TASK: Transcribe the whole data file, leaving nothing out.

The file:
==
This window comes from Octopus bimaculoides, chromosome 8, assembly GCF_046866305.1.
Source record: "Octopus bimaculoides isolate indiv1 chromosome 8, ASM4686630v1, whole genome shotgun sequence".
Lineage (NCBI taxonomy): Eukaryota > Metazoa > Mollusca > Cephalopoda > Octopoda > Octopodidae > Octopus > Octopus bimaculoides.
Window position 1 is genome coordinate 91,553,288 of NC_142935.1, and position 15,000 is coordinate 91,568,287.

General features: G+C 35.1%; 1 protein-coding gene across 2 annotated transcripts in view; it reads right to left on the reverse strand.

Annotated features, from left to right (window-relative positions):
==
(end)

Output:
This window comes from Octopus bimaculoides, chromosome 8, assembly GCF_046866305.1.
Source record: "Octopus bimaculoides isolate indiv1 chromosome 8, ASM4686630v1, whole genome shotgun sequence".
Lineage (NCBI taxonomy): Eukaryota > Metazoa > Mollusca > Cephalopoda > Octopoda > Octopodidae > Octopus > Octopus bimaculoides.
Window position 1 is genome coordinate 91,553,288 of NC_142935.1, and position 15,000 is coordinate 91,568,287.

General features: G+C 35.1%; 1 protein-coding gene across 2 annotated transcripts in view; it reads right to left on the reverse strand.

Annotated features, from left to right (window-relative positions):